Oscar Westlund and I are making available an advance version of our chapter on data journalism and misinformation which draws on examples related to the coronavirus pandemic.
The chapter is for the forthcoming Handbook on Media Misinformation and Populism (Routledge), edited by Howard Tumber and Silvio Waisbord.
The author accepted version is available to download as a PDF ahead of publication of the handbook.
In the chapter, we examine how divergent standards for reporting COVID-19 means that data journalism can end up misinforming the public.
Data is political, affecting what is collected, who is included and excluded, how it is processed and analyzed, let alone how it is presented. Access to, availability of, and restrictions on data shape the agenda for data journalists, with major implications for what the journalists know. Despite inherent shortcomings in the data itself, journalists are repeatedly making authoritative and definitive knowledge claims, whereas they could well be more transparent and include linguistic markers to indicate levels of certainty and uncertainty.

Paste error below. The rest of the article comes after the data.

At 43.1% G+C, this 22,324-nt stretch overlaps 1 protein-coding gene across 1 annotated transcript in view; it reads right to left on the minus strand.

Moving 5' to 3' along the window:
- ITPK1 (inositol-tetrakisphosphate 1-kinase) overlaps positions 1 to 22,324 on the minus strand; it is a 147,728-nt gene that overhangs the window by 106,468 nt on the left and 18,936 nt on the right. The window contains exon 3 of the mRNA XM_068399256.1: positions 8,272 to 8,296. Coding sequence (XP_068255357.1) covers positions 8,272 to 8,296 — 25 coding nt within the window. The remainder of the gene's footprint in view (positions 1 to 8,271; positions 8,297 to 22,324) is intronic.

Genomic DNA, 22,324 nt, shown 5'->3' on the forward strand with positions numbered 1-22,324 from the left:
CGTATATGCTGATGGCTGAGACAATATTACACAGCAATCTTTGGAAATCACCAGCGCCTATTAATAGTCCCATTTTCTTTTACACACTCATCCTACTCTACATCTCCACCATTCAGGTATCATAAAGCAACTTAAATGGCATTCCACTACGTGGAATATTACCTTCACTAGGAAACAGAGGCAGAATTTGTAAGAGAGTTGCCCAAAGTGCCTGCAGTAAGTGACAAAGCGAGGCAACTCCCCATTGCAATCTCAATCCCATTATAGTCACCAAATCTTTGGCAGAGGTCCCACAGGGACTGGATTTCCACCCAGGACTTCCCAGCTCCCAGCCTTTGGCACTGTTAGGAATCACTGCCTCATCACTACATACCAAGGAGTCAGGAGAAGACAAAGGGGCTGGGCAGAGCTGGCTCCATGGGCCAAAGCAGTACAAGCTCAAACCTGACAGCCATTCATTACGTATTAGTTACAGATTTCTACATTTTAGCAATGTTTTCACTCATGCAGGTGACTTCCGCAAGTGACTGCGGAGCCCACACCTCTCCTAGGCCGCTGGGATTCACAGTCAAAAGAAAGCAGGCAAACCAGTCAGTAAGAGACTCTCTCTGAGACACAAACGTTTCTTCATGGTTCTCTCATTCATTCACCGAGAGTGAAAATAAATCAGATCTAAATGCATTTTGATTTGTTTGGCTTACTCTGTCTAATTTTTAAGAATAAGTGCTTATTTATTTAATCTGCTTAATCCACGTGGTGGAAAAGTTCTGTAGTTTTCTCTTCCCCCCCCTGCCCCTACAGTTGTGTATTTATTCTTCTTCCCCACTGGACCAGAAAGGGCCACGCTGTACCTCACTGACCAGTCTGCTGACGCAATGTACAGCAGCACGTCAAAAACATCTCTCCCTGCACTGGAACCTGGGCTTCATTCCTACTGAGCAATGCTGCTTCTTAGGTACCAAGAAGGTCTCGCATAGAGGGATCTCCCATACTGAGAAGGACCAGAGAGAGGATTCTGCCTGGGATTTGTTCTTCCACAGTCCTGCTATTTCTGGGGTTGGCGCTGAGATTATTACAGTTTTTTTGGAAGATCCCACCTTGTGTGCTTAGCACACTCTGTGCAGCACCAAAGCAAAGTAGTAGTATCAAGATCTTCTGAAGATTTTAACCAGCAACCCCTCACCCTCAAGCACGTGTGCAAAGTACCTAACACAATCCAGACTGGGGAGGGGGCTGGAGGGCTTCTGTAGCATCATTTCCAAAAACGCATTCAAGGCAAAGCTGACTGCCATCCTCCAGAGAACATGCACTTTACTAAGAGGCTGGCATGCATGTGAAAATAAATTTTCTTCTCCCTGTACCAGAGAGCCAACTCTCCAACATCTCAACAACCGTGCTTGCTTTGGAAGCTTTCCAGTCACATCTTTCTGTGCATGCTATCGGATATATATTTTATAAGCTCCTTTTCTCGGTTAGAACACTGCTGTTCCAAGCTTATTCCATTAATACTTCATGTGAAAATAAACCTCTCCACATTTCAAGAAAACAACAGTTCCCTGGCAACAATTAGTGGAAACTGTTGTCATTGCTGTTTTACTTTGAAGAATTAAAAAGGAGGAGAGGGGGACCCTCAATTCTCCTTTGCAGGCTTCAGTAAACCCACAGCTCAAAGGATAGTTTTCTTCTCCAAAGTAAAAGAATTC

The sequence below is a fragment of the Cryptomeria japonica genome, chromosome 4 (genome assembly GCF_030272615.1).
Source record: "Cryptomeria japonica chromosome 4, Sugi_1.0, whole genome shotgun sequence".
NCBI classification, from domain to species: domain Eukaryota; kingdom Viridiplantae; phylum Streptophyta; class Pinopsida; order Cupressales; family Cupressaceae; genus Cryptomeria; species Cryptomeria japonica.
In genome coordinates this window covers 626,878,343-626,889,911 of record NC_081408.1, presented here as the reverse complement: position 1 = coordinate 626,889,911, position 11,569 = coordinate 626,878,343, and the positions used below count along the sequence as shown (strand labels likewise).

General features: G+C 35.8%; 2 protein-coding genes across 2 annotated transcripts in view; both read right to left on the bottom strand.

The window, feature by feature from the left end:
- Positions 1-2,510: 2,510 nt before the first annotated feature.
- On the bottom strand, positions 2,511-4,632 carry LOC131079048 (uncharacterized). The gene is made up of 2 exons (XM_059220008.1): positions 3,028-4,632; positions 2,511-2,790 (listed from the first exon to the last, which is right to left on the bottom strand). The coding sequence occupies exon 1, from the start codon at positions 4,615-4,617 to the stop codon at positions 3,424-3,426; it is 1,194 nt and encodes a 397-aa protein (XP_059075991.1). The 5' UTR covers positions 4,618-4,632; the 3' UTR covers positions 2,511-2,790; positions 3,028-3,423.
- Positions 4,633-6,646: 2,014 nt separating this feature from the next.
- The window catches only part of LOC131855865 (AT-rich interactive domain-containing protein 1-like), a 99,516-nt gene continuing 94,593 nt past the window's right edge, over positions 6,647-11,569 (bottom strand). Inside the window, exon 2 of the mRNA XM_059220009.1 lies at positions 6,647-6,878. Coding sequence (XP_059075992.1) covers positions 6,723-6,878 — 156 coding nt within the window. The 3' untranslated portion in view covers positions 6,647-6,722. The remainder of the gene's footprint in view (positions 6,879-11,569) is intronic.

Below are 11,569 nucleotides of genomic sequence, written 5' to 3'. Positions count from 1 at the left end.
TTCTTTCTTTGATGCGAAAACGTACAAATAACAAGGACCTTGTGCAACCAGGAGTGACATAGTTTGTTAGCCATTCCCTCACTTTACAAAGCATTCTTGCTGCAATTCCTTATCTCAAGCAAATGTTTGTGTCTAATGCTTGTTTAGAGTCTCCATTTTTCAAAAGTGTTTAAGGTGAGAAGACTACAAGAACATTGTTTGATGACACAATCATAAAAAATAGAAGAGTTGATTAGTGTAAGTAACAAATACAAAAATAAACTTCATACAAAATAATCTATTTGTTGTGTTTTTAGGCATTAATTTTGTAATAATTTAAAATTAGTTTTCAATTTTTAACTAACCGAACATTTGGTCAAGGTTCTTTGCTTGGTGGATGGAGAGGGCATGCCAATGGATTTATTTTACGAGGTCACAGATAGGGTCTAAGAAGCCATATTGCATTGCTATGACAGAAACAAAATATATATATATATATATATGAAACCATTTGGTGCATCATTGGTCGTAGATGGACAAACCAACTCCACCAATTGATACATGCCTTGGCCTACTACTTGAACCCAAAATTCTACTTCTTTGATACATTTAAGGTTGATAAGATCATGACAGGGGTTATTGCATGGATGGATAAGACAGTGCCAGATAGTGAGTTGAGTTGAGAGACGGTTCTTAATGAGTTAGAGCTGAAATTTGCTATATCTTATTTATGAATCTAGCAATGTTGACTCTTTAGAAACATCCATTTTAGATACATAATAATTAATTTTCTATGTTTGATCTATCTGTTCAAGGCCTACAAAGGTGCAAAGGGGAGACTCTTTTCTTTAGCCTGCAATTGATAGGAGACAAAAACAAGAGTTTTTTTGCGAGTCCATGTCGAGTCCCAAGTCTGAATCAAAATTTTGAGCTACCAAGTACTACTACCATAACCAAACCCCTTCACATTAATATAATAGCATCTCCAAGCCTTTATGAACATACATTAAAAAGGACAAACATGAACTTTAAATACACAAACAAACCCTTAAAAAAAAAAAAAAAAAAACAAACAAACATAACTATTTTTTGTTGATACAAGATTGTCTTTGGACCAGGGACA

This is my first co-authored piece with Oscar, who is a professor at the Department of Journalism and Media Studies at Oslo Metropolitan University, where he leads the OsloMet Digital Journalism Research Group. He is also editor-in-chief of Digital Journalism.